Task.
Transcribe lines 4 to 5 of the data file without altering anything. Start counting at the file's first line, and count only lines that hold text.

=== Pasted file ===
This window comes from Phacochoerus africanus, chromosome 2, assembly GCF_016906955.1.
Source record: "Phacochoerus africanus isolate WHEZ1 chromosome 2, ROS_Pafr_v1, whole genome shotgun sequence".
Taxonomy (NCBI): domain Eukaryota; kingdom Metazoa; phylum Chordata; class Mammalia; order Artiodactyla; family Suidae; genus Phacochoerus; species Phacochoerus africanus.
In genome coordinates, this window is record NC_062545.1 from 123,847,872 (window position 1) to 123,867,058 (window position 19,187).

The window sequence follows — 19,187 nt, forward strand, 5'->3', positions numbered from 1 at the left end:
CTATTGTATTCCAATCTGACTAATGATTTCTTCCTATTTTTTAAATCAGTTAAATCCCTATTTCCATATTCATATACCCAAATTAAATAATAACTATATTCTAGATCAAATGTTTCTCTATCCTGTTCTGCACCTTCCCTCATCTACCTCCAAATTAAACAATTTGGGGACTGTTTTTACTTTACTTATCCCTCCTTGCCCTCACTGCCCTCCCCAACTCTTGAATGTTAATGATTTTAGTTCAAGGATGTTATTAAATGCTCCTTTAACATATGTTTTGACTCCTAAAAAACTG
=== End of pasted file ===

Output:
In genome coordinates, this window is record NC_062545.1 from 123,847,872 (window position 1) to 123,867,058 (window position 19,187).

The window sequence follows — 19,187 nt, forward strand, 5'->3', positions numbered from 1 at the left end: